If you’re an automobile enthusiast, you’ll recognize the acronyms SVT, TRD and STi as the high-performance divisions of their respective parent companies. These factories within factories produce limited edition performance cars based on production models, showcasing the manufacturer’s bolt-on performance goodies. CVO, which stands for Custom Vehicle Operations, is Harley’s high-performance outlet. Costa Mouzouris travels to Harley’s hometown, Milwaukee, Wisconsin for the press introduction of Harley’s 2008 CVO lineup.
Harley-Davidson introduced the Custom Vehicle Operations division in 1999 when it brought back the FXR2, a hand-built model based on the FXR series that ceased production in 1994. The CVO line has expanded from one to several models over the years, and for 2008 there are four: the Screamin’ Eagle Softail Springer, the Screamin’ Eagle Dyna, the Screamin’ Eagle Ultra Classic Electra Glide and the Screamin’ Eagle Road King. The most extreme motorcycle to be offered by the CVO division was the race-only Screamin’ Eagle Destroyer dragster (CC, Feb. 2006). Aside from showcasing the company’s numerous accessories, these limited edition models have become test beds for new technology, allowing Harley to test features that will eventually end up on its standard production models. The powerful 110 cu.in. (1,803 cc) V-twin, which was introduced in the 2007 CVO lineup and claims 110 lb-ft of torque, returns. New for 2008 on the touring CVO Harleys is standard ABS and fly-by-wire throttle control, along with added fuel capacity (to 23 litres from 19) and an isolated drive system (rubber-dampers in the belt sprocket) to help cushion the big-twin power pulses.
Although ABS was introduced two years ago on Harley police bikes, this system is entirely new. The old system worked well but wasn’t invisible enough for Harley’s design crew. A new system was developed in conjunction with Brembo and includes a much smaller ABS module that tucks beneath the right-hand side cover, freeing saddlebag space that the old system required. Another important feature, from an aesthetic viewpoint, is the absence of visible toothed rotors for the ABS sensors, which are usually part of the brake discs on ABS equipped machines. Harley and Brembo developed sensor rotors that are incorporated into one wheel bearing per wheel and are totally invisible. The only hint that there is ABS on the bike, aside from the warning light in the dashboard, is the sensor wire that is neatly tucked behind the fork slider and swingarm. The brake system is non-linked, so front and rear brakes can be applied independently, a feature engineers thought important for maintaining proper control during low-speed manoeuvres. The ABS system works as well as any of the latest systems; cycling is relatively smooth with minimal pulsing at the lever and pedal. Harley includes a 10-minute DVD with each ABS motorcycle explaining proper use of the brakes, and what they can and cannot do, such as save you from falling if you brake too hard in a turn.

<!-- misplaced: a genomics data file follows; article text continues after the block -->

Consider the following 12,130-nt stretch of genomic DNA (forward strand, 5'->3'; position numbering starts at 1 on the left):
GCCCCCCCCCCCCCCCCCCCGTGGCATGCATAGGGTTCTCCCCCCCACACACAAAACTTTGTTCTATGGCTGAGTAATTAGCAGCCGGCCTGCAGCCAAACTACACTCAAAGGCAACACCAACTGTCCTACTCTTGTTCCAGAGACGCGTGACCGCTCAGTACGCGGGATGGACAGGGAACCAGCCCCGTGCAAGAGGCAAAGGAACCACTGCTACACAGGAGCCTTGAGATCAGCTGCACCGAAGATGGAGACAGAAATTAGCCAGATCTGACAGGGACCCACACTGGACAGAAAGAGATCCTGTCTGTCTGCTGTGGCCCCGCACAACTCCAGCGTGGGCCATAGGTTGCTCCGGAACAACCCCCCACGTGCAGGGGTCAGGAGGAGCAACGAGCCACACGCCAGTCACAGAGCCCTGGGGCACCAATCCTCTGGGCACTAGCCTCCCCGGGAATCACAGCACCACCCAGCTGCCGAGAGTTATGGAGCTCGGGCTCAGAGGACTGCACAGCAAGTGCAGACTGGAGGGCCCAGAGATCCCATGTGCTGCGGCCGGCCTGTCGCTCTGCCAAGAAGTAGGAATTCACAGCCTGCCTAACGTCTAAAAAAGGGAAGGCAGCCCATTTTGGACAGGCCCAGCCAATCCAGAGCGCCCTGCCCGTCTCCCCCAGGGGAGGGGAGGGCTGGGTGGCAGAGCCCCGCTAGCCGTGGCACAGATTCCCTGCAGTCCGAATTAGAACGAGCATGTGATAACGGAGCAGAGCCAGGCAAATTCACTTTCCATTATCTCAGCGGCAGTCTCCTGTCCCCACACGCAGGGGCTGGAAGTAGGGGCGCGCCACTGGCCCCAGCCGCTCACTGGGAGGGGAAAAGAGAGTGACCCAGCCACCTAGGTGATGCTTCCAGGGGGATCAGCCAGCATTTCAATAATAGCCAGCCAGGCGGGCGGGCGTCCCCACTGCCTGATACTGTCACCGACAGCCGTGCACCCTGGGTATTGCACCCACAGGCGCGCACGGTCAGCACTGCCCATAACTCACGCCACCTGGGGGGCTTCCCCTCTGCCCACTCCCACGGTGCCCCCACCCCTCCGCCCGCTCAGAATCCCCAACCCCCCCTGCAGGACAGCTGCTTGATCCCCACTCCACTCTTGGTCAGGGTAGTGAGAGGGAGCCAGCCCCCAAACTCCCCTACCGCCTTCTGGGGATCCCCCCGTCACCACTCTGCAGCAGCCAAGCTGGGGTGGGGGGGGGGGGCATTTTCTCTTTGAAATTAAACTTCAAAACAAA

The other new feature, fly-by-wire throttle control, is used primarily for aesthetic reasons, as it provides a handlebar free of throttle cables. Unlike Yamaha’s system on the R6 and R1, where a standard cable extends to the throttle body, Harley uses wires to send a signal to the ECU indicating throttle opening, which then operates a servomotor that opens the throttle butterfly. This system has also simplified the cruise-control function, making it easier to incorporate it into the motorcycle. The throttle housing is larger than on a Harley with throttle cables, as it includes a spring to provide resistance so feel is not compromised. The system works very well and is unnoticeable under normal riding conditions, but when the cruise control is initiated, there is a lag between the time the throttle is opened further and the time the bike accelerates. We’re told ABS will be optional on standard 2008 Touring models as well as on V-Rods. I’m guessing it won’t be long before ABS will be available on all Harley models, and the fly-by-wire throttle too, but with more elaborate engine control.
The most radical model in the lineup is the Screamin’ Eagle Springer, which now has an 18-inch front wheel (down from 21-inch), a wider springer fork and an exposed, forward-pointing oiled gauze air filter for that real badass look. To celebrate Harley’s 105th birthday, limited Anniversary editions will be available on all four CVO models with a copper and black paint scheme highlighted with gold leaf graphics and a serialized 105th Anniversary cloisonné. Pricing for CVO models has yet to be released, but the good news is that the delay is due to the increasingly strong Canadian dollar, so expect prices to drop from previous years.